In his “Letter from Birmingham Jail,” Martin Luther King Jr. echoed the legal maxim: “justice too long delayed is justice denied.” 

Nowhere is that more true than in Louisiana jails, where people can be held for extraordinary lengths of time – without ever being charged with a crime. 

Earlier this week a Louisiana Senate committee passed House Bill 46, a bill that would reduce the amount of time people can be held in jail without charge. House Bill 46 seeks to shorten what’s called the “charging window,” or the length of time someone can be detained in jail before they must be charged with a crime or released. 

While the bill had been watered down and will need to be strengthened as it moves through the process, the hearing was an important opportunity for Louisianians to speak out about the epidemic of pretrial incarceration that has destroyed countless lives. 

Among those who testified testified was Linda Franks, whose son, Lamar, died four days after being arrested and jailed in East Baton Rouge Parish Prison, one of the deadliest jails in the country. Lamar had been pulled over for having tinted windows, then arrested on a warrant for writing bad checks. The 27-year-old father had been on his way to pick up his grandmother from dialysis treatment.

While reducing the amount of time people can be incarcerated without charge may sound like a minor, technical change – it has the potential to have a life-changing and even life-saving impact on people caught up in our brutal and inhumane criminal legal system.

Reverend Alexis Anderson of the East Baton Rouge Parish Prison Reform Coalition told lawmakers: “The one thing God gave each of us was time; we don’t get a day more or a day less than what God gives us.” For the 46 families who have lost loved ones in East Baton Rouge Parish Prison, “you can’t give them time back.”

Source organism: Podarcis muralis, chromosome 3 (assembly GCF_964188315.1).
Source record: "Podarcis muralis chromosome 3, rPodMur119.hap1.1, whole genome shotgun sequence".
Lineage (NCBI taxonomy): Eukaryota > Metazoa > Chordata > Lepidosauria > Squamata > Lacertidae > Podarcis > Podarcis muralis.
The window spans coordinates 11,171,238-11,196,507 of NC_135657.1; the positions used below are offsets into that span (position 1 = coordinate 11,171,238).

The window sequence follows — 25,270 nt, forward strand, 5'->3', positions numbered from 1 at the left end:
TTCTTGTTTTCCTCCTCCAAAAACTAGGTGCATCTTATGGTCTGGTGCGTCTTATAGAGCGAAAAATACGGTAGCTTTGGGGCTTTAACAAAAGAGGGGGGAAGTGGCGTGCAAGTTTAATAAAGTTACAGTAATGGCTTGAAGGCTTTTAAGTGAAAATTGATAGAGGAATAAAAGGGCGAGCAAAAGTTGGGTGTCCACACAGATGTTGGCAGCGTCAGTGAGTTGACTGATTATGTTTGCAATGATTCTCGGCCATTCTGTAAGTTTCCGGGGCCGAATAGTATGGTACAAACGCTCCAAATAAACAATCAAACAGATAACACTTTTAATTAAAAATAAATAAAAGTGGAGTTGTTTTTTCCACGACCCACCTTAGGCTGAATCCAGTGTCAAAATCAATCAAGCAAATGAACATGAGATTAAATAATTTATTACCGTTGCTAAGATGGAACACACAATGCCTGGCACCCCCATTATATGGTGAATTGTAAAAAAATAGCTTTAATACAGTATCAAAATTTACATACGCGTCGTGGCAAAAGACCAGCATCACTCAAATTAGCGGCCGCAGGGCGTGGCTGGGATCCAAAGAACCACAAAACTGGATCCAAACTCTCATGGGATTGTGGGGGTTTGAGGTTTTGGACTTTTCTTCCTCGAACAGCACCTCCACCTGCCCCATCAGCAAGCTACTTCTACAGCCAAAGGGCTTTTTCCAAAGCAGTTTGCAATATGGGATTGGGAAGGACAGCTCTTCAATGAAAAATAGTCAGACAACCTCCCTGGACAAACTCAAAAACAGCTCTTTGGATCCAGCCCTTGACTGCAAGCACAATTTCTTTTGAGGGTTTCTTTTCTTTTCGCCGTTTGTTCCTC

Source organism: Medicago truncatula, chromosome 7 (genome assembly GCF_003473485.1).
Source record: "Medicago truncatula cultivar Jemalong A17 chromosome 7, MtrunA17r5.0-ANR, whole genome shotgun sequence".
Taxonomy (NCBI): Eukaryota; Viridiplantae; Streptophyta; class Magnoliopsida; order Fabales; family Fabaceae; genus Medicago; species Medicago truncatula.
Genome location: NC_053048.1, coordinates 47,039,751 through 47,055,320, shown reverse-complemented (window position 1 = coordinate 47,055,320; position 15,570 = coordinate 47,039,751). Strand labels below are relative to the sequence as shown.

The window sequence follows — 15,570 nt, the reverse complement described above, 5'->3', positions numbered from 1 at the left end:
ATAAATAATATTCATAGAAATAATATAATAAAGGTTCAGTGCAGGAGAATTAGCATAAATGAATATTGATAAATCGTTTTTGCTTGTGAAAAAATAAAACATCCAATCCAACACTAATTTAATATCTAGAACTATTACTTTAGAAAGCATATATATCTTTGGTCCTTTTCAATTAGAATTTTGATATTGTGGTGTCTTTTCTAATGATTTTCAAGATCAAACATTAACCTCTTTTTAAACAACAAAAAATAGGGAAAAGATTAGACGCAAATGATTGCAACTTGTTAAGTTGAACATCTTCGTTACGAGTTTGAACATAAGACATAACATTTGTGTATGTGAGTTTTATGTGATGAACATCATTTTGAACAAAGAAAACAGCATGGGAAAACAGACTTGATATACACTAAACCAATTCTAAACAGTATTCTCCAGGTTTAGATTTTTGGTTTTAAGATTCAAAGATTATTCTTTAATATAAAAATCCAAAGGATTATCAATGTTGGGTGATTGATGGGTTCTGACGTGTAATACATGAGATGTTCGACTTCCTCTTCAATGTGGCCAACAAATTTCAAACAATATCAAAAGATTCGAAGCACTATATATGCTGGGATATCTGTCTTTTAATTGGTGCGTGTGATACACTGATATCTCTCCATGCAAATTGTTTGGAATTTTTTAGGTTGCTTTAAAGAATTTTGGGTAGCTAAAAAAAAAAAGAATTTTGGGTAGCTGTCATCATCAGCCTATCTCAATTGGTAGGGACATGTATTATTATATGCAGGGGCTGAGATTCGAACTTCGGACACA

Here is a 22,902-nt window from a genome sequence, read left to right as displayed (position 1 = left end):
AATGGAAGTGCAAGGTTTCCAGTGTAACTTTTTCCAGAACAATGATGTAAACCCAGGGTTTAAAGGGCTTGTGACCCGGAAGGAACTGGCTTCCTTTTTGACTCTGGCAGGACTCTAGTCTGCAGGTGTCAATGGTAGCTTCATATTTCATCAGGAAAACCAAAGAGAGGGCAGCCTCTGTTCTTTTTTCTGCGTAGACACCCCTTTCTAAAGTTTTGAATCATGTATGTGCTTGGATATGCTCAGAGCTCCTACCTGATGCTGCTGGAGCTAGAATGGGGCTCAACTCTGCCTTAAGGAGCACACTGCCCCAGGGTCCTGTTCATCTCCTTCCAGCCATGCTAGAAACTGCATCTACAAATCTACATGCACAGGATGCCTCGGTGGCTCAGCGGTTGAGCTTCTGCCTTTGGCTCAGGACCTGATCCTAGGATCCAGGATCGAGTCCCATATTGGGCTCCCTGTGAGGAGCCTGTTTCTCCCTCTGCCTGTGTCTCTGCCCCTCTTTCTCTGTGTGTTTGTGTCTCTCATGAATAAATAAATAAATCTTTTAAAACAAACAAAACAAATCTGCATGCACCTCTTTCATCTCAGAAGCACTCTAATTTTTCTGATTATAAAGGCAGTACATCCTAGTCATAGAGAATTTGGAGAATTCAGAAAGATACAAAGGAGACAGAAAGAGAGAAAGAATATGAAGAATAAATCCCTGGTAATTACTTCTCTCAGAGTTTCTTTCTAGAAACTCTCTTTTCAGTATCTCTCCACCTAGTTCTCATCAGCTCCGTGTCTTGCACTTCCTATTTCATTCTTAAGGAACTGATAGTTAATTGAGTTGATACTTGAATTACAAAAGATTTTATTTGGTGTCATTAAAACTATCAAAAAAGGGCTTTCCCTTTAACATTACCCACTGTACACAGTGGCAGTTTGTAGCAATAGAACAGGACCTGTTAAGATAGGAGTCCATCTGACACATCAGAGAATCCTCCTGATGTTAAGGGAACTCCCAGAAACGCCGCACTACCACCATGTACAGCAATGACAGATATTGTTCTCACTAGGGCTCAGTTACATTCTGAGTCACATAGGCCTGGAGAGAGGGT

For years, Louisiana’s pretrial incarceration crisis has destroyed lives and wasted taxpayer money – with little benefit to public safety. Under current law, Louisianians can spend weeks and even months behind bars without charge or conviction. 

The ACLU of Louisiana’s report – Justice Can’t Wait – studied thousands of jail records over a two-year period, exposing a skyrocketing pretrial incarceration rate and staggering racial disparities. It confirmed that Louisiana has the highest pretrial incarceration rate in the country, jailing thousands of people without charge or conviction. Almost 60% of people jailed pretrial are arrested for non-violent offenses, like minor drug possession and unpaid citations. The racial disparities in this system are staggering, with Black people 2.3 times more likely than white people to be jailed following arrest. 

Through our research, we spoke to many Louisianians whose lives had been forever altered by this unjust system. They had lost homes, cars, and businesses. 

But the most valuable thing they lost was time, time with their children and loved-ones that they will never get back. 45 days, 30 days or even 15 days is far too long for any parent to be needlessly separated from their children. 

Moving forward, it is crucial for legislators to strengthen House Bill 46 and make meaningful reforms to a system that has robbed countless families of their lives and livelihoods. 

We can never bring back the lives lost to this crisis or restore the precious time it has taken, but lawmakers do have the power to prevent these tragedies in the future and restore the promise of “innocent until proven guilty.” They must use it.